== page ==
Broome County’s drug treatment center plans to move into phase two

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TOWN OF DICKINSON (WBNG) — County and state officials are saying Broome County’s drug treatment center, Helio Health, has played a factor in lowering the number of opioid deaths in the county.

Helio Health is now moving forward to implement phase two.

That will include residential treatment, with longer stays, something officials say is much needed in the Southern Tier.

Right now, Helio Health offers medically supervised withdrawal, a treatment that typically only lasts four to seven days.

Officials say they think it has helped fight opioid numbers in the area, but there is still a lot more work to be done.

“Treatment doesn’t end after the fifth day after you detox, treatment is a process that takes months and months,” said Broome County Executive Jason Garnar.

Phase two looks to open up more options to the people of the Southern Tier.

“There’s still a concern that some folks still have to leave the community for treatment. We don’t want that, we want to be able to keep people here,” said Helio Health CEO Jeremy Klemanski.

The Helio Health facility and its expansion into phase two is funded by state dollars.

“There was not a new tax levy to pay for this. There was already money in the treatment system that was appropriated to help pay for this facility,” said Klemanski.

County Executive Garnar says it’s actually saving the county money.

“When people get help, when they recover, when they stop using heroin, not only are we saving lives, we’re saving taxpayer dollars because that’s fewer services that people are going to require,” said Garnar.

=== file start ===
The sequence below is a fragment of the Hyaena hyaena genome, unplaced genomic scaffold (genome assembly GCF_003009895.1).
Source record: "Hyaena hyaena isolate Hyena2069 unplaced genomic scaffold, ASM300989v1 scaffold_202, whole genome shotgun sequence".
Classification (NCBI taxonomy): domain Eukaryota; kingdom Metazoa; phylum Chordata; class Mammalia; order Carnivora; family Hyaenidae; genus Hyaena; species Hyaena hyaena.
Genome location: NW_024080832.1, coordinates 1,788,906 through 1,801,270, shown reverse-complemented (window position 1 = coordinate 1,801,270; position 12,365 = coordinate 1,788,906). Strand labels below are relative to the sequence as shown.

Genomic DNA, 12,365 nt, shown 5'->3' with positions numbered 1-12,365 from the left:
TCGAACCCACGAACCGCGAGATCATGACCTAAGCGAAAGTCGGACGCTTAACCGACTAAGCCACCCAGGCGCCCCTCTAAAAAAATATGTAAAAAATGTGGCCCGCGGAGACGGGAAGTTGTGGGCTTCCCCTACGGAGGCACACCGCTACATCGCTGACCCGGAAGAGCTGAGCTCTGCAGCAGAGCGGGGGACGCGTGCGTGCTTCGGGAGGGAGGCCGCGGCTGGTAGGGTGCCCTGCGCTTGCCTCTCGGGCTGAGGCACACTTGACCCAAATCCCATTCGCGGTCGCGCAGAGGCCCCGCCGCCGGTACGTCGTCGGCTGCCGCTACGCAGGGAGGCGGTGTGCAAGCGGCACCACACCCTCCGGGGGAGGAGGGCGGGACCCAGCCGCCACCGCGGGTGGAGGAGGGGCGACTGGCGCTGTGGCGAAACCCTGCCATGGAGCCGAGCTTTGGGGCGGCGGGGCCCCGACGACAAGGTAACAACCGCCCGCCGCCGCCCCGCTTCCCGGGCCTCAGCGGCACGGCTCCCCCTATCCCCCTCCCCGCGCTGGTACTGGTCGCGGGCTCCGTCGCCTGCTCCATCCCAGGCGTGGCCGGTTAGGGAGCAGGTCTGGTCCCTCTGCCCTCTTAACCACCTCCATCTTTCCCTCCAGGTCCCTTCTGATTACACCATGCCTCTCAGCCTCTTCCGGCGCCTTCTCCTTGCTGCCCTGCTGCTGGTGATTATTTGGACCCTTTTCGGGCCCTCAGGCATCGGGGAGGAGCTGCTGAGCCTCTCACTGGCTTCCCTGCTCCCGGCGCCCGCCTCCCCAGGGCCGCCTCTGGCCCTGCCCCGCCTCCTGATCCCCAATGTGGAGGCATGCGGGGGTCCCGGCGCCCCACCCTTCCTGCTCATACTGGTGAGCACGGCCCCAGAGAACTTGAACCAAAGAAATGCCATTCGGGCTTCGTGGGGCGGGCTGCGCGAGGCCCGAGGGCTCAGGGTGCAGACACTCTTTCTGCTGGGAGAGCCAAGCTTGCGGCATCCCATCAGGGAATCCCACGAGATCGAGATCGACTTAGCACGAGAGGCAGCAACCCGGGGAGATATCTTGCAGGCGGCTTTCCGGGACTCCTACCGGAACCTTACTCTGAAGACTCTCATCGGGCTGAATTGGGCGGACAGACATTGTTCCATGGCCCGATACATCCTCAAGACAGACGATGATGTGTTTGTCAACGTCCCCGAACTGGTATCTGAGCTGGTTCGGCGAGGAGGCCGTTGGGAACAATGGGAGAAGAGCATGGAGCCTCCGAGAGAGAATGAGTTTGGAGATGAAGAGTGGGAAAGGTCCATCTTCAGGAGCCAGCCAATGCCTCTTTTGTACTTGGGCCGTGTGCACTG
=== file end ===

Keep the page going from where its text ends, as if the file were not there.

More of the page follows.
And the planning for Phase two only comes after what state and local officials call a successful first six months of Helio Health.

Tuesday, they gathered at the center, stepping up to the podium to speak about its achievements.

385 people were admitted to Helio Health during its time open thus far.

“You can potentially say there’s a number of lives, that have been saved in all those numbers,” said State Assemblyman Clifford Crouch.

100 percent of the people were from upstate New York, with 65 percent from Broome County alone.

That was something the community was concerned about, before the treatment center opened.

“There were plenty of critics and pundits at the time we were having the initial conversation, that were sure that people would be coming from Detroit and New York City, and Philadelphia and you inundate our community, but that’s just not the case,” said State Senator Fred Akshar.

Garnar says the facility is the right size for the Southern Tier, and he thinks that is what has contributed to its success.

Klemnski says since Phase Two is in its beginning design stages, there is not yet a timeline as to when it will be implemented.

Annabelle Flaherty

Annabelle Flaherty

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